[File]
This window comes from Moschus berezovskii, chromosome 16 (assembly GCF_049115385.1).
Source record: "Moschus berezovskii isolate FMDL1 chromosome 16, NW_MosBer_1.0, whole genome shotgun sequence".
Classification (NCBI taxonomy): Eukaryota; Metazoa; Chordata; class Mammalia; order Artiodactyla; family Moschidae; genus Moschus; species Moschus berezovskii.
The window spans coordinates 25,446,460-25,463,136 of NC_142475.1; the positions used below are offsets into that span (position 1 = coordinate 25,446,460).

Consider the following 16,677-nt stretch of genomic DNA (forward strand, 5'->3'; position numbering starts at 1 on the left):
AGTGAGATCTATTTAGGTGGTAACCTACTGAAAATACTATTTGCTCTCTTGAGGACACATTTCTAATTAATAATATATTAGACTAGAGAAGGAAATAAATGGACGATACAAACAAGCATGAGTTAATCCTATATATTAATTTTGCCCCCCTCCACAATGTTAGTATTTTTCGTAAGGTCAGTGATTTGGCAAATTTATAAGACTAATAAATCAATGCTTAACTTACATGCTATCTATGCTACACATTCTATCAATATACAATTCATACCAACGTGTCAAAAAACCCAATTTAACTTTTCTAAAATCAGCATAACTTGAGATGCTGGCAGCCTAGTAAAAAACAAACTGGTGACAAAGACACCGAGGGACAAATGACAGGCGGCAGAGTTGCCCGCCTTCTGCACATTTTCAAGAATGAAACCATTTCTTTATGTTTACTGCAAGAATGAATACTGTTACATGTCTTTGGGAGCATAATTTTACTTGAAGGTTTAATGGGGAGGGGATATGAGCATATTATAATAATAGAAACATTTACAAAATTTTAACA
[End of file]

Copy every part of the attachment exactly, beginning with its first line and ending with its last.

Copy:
This window comes from Moschus berezovskii, chromosome 16 (assembly GCF_049115385.1).
Source record: "Moschus berezovskii isolate FMDL1 chromosome 16, NW_MosBer_1.0, whole genome shotgun sequence".
Classification (NCBI taxonomy): Eukaryota; Metazoa; Chordata; class Mammalia; order Artiodactyla; family Moschidae; genus Moschus; species Moschus berezovskii.
The window spans coordinates 25,446,460-25,463,136 of NC_142475.1; the positions used below are offsets into that span (position 1 = coordinate 25,446,460).

Consider the following 16,677-nt stretch of genomic DNA (forward strand, 5'->3'; position numbering starts at 1 on the left):
AGTGAGATCTATTTAGGTGGTAACCTACTGAAAATACTATTTGCTCTCTTGAGGACACATTTCTAATTAATAATATATTAGACTAGAGAAGGAAATAAATGGACGATACAAACAAGCATGAGTTAATCCTATATATTAATTTTGCCCCCCTCCACAATGTTAGTATTTTTCGTAAGGTCAGTGATTTGGCAAATTTATAAGACTAATAAATCAATGCTTAACTTACATGCTATCTATGCTACACATTCTATCAATATACAATTCATACCAACGTGTCAAAAAACCCAATTTAACTTTTCTAAAATCAGCATAACTTGAGATGCTGGCAGCCTAGTAAAAAACAAACTGGTGACAAAGACACCGAGGGACAAATGACAGGCGGCAGAGTTGCCCGCCTTCTGCACATTTTCAAGAATGAAACCATTTCTTTATGTTTACTGCAAGAATGAATACTGTTACATGTCTTTGGGAGCATAATTTTACTTGAAGGTTTAATGGGGAGGGGATATGAGCATATTATAATAATAGAAACATTTACAAAATTTTAACA